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Bon Vivant
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The streetfighter is a horrible commuter bike. I think you have the wrong tool for the job. I'd get an fz07, verseys, v-strom, gsx or something like that to commute with - keep the SF for the weekends.

I love my SF but I would not commute with it - (or shit-can it with Walmart flat black)
 

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Discussion Starter #11
The streetfighter is a horrible commuter bike. I think you have the wrong tool for the job. I'd get an fz07, verseys, v-strom, gsx or something like that to commute with - keep the SF for the weekends.

I love my SF but I would not commute with it - (or shit-can it with Walmart flat black)
rE: rattle can flat black/Walmart/shit can.

That's a stock 2013 848 tank (factory paint) and the rest is carbon fiber stuff... The bike sat in the CA sun all summer for two years. The red was beginning to fade to a dull orange.

Both of my 'commuters' suck at that task. Sacrifices are made for the fun they bring when not used as commuters I suppose.
 

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You guys don't care about the same tooth/same link theory heh?

Basically 14-42, 15-45 and 16-48 combos should be avoided, because the same link always go on the same sprocket teeths, and it is believed to shorten the life of the assembly (uneven wear faster).

Don't know if it's real or a motorcycle myth though.

And for the OP, if you want to add teeths to the rear, you will need to change the chain because it will be too short. So better then put a 15T back on front and add teeths to the rear, like 15-43, 15-44 or 15-46 combos.
You make a good point... However it only applies if the number of sprocket teeth can be divided into the number of links of the chain evenly. EG. 15 (front sprocket teeth) can divide into 105 (number of links into chain) an even 7 times. If you have 111 then the links hit different valleys of the sprocket each time. Same method for the rear sprocket to chain ratio. The sprocket to sprocket ratio just indicates rotational equivalence of the sprockets not were the chain teeth will land.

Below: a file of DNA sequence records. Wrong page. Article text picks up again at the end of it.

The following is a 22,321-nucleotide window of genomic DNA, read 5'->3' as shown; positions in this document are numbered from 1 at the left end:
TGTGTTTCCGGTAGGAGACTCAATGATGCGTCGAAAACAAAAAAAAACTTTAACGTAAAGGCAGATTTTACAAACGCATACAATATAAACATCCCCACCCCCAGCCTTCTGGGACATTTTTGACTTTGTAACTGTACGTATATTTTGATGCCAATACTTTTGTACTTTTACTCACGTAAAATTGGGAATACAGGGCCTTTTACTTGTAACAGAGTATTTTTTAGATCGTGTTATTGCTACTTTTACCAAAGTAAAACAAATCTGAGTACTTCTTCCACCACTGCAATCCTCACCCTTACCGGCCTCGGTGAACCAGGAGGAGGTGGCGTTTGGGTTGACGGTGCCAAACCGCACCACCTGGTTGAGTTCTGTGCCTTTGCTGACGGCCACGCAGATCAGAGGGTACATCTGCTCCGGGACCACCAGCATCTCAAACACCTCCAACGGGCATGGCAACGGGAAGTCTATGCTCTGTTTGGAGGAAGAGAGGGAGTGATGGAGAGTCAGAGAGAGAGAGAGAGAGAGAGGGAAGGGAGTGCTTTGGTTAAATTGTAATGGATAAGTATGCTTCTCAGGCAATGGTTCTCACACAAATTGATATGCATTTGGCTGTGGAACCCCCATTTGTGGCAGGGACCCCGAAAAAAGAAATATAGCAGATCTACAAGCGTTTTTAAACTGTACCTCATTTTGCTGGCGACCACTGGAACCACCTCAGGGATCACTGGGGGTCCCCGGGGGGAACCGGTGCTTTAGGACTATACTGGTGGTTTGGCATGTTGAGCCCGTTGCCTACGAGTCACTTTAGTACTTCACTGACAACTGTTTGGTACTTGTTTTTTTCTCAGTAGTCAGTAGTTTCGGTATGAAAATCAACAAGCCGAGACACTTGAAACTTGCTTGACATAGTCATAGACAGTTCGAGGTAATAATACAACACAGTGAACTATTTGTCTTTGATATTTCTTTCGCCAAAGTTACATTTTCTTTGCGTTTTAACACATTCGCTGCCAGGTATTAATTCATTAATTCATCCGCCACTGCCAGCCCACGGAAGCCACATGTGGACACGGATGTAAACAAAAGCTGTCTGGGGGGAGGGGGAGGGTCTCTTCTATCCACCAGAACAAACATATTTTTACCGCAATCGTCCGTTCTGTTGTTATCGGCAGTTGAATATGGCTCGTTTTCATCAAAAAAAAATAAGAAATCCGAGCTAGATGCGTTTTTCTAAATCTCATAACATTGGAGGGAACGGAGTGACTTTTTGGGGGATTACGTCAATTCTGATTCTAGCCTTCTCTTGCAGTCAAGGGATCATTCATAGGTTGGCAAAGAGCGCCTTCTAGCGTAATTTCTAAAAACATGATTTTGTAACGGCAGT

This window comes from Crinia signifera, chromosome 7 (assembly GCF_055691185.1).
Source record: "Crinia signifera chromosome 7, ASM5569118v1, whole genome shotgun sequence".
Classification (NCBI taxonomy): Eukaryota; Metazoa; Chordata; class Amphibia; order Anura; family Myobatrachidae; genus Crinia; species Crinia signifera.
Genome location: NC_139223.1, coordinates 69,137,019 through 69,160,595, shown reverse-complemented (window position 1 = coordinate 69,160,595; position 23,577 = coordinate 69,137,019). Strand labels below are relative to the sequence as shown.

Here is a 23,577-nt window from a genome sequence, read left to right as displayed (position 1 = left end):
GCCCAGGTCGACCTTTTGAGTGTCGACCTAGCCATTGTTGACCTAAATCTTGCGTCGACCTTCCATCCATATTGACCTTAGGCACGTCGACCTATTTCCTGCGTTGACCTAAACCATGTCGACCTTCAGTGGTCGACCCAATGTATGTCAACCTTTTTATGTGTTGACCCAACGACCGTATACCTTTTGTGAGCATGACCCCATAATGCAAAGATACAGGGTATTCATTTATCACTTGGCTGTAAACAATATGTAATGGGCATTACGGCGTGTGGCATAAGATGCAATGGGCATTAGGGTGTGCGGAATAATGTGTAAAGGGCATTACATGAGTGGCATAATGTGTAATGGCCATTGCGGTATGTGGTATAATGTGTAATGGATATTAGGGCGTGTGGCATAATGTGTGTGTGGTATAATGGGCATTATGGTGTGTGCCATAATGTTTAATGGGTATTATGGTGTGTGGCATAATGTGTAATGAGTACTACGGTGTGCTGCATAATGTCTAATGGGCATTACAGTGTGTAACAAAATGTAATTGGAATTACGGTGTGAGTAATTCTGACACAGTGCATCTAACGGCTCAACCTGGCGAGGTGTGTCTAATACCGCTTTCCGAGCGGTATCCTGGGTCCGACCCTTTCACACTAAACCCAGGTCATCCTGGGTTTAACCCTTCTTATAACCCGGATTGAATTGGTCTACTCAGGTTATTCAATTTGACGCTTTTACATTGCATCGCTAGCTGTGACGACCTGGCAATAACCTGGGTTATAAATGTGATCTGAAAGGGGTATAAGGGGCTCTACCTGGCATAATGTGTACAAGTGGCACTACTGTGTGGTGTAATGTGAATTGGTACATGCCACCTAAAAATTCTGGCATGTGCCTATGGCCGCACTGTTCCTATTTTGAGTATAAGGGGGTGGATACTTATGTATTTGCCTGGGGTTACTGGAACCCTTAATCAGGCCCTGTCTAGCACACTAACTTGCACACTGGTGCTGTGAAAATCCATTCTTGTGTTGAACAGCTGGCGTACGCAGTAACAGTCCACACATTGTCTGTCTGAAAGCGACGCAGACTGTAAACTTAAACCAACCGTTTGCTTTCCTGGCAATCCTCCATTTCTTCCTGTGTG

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Bon Vivant
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rE: rattle can flat black/Walmart/shit can.

That's a stock 2013 848 tank (factory paint) and the rest is carbon fiber stuff... The bike sat in the CA sun all summer for two years. The red was beginning to fade to a dull orange.

Both of my 'commuters' suck at that task. Sacrifices are made for the fun they bring when not used as commuters I suppose.
The funny thing is we both have a streetfighter and an SUV - they just seem to be decorated a little differently :smile2:
 

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I wouldn't subject an SF1098 to stop-n-go commuting honestly. You can improve the situation but it will always be like a bazooka in a fist fight. Everything about it is wrong for commuting and it's likely to put premature wear on what is becoming a collectors bike.

My fix for this was to go pick up an inexpensive small displacement Supermoto. That way, gas mileage is great, insurance is cheap, riding position is comfortable, maintenance is non-existent (Japanese) and your u can actually go through the gears around town without getting arrested.
 
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Is there anyway to correct the change in speedo/odo readings when you change gearing? I've heard I of speedo healers before but I have no experience with them.
 

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Just make sure that when you do the new sprockets to get a new chain so that the sprockets and chain are installed as a system.
I use a D.I.D ZVM-X 525 chain and a quick change rear sprocket, all can be bought at the sprocket center. The chain tools are really helpful too.